Guinea pigs make great companions. They are docile, rarely bite and love humans. They make excellent starter pets for older children. Guinea pigs not only love to be around humans, they also prefer to have another pig living with them. If you don’t want lots of little piggies, make sure your Guinea pigs are all the same sex. Your pigs should have a large cage with plenty of room to move around. They should only live indoors, and do well with cool or even cold weather, but should not be subjected to dampness or drafts. Never play with them outdoors in warm or hot weather, as they are extremely heat-sensitive. The three most common breeds of guinea pig are the Smooth-Coated, with short, glossy fur; the Abyssinian, whose hair grows in fluffy tufts all over the body; and the Peruvian, with long, silky hair that flows to the ground.
Guinea pigs prefer to live in small groups. Females get along best with each other. Since guinea pigs, like all rodents, multiply rapidly, keeping males and females together is not recommended. Place lots of exercise playthings in your guinea pig’s cage, such as cardboard tubes and boxes for hiding. Guinea pigs need an enclosed sleeping area. You can buy a covered sleeping box at a pet supply store, but a medium-sized never-used flower pot will work just as well.
The cage should be at least four square feet per guinea pig. A solid-bottom cage or a plastic-bottom “tub cage” works best. Line the bottom of the cage with bedding for added absorbency and odor control. Do not use cedar chips as aromatic oils in cedar bedding have been shown to have adverse health effects on small pets. Remove soiled bedding, droppings and stale food from the cage daily. Clean the cage completely once a week by scrubbing the bottom of the cage and soiled accessories with warm water and a gentle soap and replacing dirty litter and bedding. Make sure to rinse and dry everything completely before returning it to the cage.
Guinea pigs should have access to grass hay at all times – it is great for their digestive system and it satisfies their need to gnaw. The diet should contain a stabilized form of Vitamin C, which is crucial to your guinea pig’s health. Guinea pigs cannot manufacture this vitamin on their own like most other mammals, so make sure you include 25mg of Vitamin C in tablet form in their diets every day. Guinea Pig food is formulated to be complete and balanced diet, so you can be assured it is getting proper nutrition. Give sweet treats (like grapes or raisins) only on occasion because they contain natural sugars that can cause diarrhea. Provide fresh water through an inverted bottle with a drinking tube and change the water every day.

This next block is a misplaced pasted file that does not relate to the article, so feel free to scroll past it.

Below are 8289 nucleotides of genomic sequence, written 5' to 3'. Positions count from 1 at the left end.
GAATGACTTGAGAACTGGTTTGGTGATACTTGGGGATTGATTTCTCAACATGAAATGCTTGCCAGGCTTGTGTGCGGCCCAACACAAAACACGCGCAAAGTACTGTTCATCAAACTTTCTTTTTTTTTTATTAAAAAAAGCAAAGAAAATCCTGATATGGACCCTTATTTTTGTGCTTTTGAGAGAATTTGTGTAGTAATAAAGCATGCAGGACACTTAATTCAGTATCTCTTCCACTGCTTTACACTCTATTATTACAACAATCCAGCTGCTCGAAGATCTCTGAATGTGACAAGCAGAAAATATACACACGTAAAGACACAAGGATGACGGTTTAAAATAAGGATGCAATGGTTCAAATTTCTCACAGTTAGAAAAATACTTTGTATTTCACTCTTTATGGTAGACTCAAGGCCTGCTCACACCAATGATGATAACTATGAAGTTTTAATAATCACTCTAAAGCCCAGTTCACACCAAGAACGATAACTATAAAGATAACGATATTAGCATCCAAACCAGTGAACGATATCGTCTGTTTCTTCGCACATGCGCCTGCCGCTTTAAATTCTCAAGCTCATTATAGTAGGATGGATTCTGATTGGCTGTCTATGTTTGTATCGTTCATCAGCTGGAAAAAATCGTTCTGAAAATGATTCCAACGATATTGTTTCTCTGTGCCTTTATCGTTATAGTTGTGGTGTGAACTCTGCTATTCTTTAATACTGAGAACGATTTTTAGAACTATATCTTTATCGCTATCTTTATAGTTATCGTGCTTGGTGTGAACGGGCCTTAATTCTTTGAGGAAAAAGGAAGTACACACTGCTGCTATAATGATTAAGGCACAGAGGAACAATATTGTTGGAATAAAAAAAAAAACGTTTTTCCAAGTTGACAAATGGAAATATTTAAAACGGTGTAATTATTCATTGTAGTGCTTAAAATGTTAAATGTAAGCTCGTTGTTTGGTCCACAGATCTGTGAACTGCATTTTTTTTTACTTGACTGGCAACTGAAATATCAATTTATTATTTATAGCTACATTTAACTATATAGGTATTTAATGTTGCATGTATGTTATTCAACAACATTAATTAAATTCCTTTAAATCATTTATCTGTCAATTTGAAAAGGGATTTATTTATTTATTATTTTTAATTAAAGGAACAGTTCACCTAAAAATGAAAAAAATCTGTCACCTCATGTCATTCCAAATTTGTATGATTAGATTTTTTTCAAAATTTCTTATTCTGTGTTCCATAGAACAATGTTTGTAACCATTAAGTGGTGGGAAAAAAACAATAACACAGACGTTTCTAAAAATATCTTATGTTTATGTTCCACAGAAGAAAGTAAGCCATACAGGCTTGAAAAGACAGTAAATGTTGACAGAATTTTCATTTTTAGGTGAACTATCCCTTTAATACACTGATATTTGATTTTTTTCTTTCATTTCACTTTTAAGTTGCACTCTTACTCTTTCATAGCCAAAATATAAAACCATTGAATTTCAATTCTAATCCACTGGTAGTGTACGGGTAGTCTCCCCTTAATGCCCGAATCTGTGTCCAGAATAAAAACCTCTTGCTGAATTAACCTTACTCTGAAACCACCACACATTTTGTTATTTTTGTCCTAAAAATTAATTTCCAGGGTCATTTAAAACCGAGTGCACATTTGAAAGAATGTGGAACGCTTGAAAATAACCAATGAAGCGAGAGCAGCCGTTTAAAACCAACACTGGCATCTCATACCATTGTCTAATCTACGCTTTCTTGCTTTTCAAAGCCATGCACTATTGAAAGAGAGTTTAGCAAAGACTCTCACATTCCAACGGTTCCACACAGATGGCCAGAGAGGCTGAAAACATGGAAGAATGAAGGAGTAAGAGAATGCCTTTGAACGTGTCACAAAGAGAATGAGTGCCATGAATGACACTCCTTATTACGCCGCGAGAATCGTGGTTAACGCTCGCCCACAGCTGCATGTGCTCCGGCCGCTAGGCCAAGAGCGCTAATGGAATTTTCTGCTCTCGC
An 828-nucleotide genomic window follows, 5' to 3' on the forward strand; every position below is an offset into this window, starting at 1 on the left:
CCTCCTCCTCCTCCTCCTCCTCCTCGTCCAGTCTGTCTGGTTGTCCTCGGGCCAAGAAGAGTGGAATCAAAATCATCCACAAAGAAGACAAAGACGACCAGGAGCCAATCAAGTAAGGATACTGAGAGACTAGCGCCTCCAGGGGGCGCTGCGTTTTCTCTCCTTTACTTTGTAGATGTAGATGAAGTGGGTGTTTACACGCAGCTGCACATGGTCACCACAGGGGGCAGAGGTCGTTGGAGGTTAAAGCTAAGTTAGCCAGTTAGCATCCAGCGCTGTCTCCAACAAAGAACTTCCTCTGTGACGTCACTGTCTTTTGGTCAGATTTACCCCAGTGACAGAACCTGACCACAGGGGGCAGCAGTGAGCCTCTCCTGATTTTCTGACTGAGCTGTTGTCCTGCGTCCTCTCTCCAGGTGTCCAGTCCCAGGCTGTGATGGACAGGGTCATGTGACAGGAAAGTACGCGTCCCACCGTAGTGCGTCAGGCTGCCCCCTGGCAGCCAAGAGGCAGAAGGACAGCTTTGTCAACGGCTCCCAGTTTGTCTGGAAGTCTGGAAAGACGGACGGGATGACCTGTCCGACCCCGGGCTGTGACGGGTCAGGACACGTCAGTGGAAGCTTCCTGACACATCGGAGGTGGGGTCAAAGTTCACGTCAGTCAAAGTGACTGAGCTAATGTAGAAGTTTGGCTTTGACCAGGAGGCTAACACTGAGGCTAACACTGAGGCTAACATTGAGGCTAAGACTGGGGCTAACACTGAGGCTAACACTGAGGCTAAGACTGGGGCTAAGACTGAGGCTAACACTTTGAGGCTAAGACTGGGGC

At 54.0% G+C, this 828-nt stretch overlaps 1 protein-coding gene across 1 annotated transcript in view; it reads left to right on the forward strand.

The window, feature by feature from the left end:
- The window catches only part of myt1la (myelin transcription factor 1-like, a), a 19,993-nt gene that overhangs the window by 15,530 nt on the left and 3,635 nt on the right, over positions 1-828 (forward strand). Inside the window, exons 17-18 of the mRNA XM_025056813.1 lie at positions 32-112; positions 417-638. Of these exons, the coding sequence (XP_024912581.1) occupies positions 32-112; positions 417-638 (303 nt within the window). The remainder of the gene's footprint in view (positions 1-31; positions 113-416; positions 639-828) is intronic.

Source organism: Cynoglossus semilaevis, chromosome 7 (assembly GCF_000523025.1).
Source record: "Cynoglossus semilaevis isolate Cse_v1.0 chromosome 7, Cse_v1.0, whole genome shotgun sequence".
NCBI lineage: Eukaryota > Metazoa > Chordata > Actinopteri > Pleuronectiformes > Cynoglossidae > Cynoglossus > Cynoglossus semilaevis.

Even though guinea pigs are very social animals, it might take a little time for them to get used to being handled. Start by feeding them small treats. When they’re more comfortable with you, carefully pick up one pig at a time, with one hand supporting the bottom and the other over the back. Brushing your pig on a regular basis will help keep his coat clean and tangle free and remove any loose hairs. Guinea pigs love to get out of the cage and exercise, so let them roam in a small room with no openings. Keep an eye on your pets so they don’t gnaw on furniture or electrical wires. Also, make sure that no other pets can enter the room and that there are no house plants in reach that could be toxic to your pig.
Take your guinea pig to the vet for a new pet exam, and every six months for wellness exams. Ask your veterinarian how to clip your guinea pig’s nails to prevent injury and infection. If you think your guinea pig is sick, don’t delay – seek medical attention immediately. Common symptoms include sneezing, coughing, diarrhea and lethargy. Guinea pigs are also susceptible to external parasites such as mites and lice. If you think your pet is infested, you’ll need to treat the animal, housing and surrounding environment.